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June 2012
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'Tis the Season for Nostalgia: Two Paducah Homeowners Embrace their Love for the Things of Old

Story by Elizabeth Neelley Photography by Marc McCoy

The home of J. Glenn Smith

A once neglected Paducah Victorian, built in 1877, has been restored to its former glory. Bought at an auction in August 2013 by local resident J. Glenn Smith, the Jefferson Street beauty stands ready to welcome a new century of visitors.

The home was, as Smith says, in "horrible shape" when purchased, but after nearly two years of painstaking restorations and construction -- including taking down walls to the studs and brick walls, installing new electrical, HVAC, plumbing, and managing to save some original stained glass and pocket doors -- Smith chose the Christmas season to open up his home to the public.

Smith, who has enjoyed hosting smaller groups and organizations for luncheons in the home since its restoration, agreed for the house to be a stop on the Yeiser Gallery Holiday Tour of Homes in Paducah.

The Victorian and holiday charm is first evident as one enters the home through the double glass front doors, each decorated with evergreen, tear-drop style door hangings that are topped with bright red, green and white ribbons. Just through the doors comes one of the holiday showpieces in the home: an 8-foot Christmas tree. Featuring over 200 Christopher Radko glass ornaments, the tree is a special part of the holiday festivities for Smith.

"I collect anything and everything. My daughter says I'm hard to buy for, so for Father's Days, birthdays and Christmases, I told her she could buy me Christopher Radko ornaments."

As his children were growing up, the tree would make its appearance every Thanksgiving Day. Smith would fix his kids Thanksgiving morning breakfast, and when they would leave to go visit their mother for the day, Smith would put up the tree. When the kids returned home, they were welcomed by the tree all lit up and decorated. Around the base of the tree are placed three tall glass enclosed lanterns, some with pillar candles inside, and one with a tall glass ornament uniquely hanging from the center. On a chair by the tree sits a ventriloquist puppet he bought for his son in the 1980s, which Smith has placed beside the tree for many years.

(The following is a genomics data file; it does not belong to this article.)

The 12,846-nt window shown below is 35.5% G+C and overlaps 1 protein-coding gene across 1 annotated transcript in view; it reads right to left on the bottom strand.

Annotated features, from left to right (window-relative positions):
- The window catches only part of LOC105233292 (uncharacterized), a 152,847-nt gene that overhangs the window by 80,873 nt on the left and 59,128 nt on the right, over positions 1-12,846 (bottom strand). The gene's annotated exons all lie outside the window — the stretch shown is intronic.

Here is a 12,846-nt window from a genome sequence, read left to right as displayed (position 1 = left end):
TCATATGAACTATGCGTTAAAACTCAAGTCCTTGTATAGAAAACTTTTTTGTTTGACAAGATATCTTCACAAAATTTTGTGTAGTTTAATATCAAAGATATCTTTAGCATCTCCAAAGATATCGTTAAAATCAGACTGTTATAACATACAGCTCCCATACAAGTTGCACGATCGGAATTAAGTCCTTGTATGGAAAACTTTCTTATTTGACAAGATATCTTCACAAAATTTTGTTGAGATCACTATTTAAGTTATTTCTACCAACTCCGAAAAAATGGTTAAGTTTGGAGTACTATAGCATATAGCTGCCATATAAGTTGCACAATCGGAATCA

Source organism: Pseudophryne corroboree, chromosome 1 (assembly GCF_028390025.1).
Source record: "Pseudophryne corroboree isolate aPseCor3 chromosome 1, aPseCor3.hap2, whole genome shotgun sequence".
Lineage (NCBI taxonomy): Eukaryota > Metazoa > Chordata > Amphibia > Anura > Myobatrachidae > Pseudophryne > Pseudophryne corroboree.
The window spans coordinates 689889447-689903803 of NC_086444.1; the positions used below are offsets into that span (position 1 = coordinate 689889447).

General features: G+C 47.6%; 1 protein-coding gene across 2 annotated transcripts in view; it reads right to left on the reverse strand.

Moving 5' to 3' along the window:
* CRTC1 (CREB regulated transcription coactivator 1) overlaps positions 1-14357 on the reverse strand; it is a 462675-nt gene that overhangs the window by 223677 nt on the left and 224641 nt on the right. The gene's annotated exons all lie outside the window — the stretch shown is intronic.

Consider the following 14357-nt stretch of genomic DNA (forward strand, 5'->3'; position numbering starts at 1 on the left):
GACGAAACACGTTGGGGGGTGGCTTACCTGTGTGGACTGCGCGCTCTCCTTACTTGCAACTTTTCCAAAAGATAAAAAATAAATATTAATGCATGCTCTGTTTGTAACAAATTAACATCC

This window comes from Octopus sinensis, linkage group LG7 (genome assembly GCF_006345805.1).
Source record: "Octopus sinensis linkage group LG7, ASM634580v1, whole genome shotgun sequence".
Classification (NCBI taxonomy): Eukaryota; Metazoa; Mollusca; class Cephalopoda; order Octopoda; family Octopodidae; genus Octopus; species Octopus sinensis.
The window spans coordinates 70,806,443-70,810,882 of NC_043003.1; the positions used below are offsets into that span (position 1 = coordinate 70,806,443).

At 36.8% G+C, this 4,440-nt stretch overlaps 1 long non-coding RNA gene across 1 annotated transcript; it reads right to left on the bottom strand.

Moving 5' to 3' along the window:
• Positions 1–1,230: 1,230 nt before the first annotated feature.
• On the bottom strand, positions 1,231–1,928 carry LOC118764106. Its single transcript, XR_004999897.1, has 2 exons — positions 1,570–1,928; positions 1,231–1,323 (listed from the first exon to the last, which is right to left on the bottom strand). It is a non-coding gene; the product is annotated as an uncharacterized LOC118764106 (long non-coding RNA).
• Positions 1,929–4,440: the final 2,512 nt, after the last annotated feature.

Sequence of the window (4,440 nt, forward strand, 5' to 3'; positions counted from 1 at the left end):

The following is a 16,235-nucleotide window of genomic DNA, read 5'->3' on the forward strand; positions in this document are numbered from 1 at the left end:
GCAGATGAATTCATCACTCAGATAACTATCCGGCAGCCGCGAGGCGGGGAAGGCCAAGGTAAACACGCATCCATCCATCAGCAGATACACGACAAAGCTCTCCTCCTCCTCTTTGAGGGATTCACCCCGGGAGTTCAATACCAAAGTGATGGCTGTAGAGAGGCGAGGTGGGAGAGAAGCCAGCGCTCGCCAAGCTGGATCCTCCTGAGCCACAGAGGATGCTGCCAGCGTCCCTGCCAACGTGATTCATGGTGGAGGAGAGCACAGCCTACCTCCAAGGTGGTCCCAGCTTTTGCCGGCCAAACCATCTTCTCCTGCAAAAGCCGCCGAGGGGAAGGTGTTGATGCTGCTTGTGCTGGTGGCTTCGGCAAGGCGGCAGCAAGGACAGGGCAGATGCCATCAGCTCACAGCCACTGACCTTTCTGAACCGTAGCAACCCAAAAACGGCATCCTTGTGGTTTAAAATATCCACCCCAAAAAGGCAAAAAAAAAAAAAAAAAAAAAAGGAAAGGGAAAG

Just behind the Christmas tree, is the formal dining room, which showcases a nearly 10-foot dining table fully set and ready for a holiday gathering. The table centerpiece is an antique cut crystal punch bowl purchased at an estate sale in Benton, filled with red glass Christmas balls and decorated on both sides with French flower pots from the 1800s, found at the Nashville Flea Market. Surrounding the center table scape is a place setting at each chair of the china pattern Holiday by Lenox, and a variety of crystal stemware and silver flatware -- all which Smith has collected from estate auctions.

Smith makes no secret of his love for dishes and many different patterns of china. "Victorians had a set of dishes for every type of occasion," he says. Hence, Smith's transformation of a closet in the house into a Butler-style pantry, in which he stores nearly 60 sets of china. Also among his dish collection are a set of antique Limoge dishes with a fish pattern on them which he purchased from an estate sale in Paducah.

Collecting runs in the family, as is evident from the 4-foot nutcrackers on loan from his daughter who collects them, placed on the mantel in the downstairs parlor, or "TV room" as Smith calls it. This pair, among others, are randomly placed on various furniture pieces in this comfortable, yet elegantly appointed room.

Christmastime at Smith's home undoubtedly includes visits from family, counting his grandchildren, who have their own stockings hung from the mantel each year.

His grandson has officially claimed the middle guestroom on the second floor as "his room." Simply decorated with poinsettias for the holidays, the main feature of this room is an historic bed and dresser set from the 1840s, which came off of a steamer ship en route from New Orleans to St. Louis and into Smith's possession by way of an estate sale in Arlington held by the last surviving member of the family who originally purchased the set. The 9 1/2-foot high head board and 10-foot tall mirror on the dresser not only fit well with the era of the home, but draw one's eyes upward to notice the high ceilings and beautiful moldings featured in this room and throughout the house.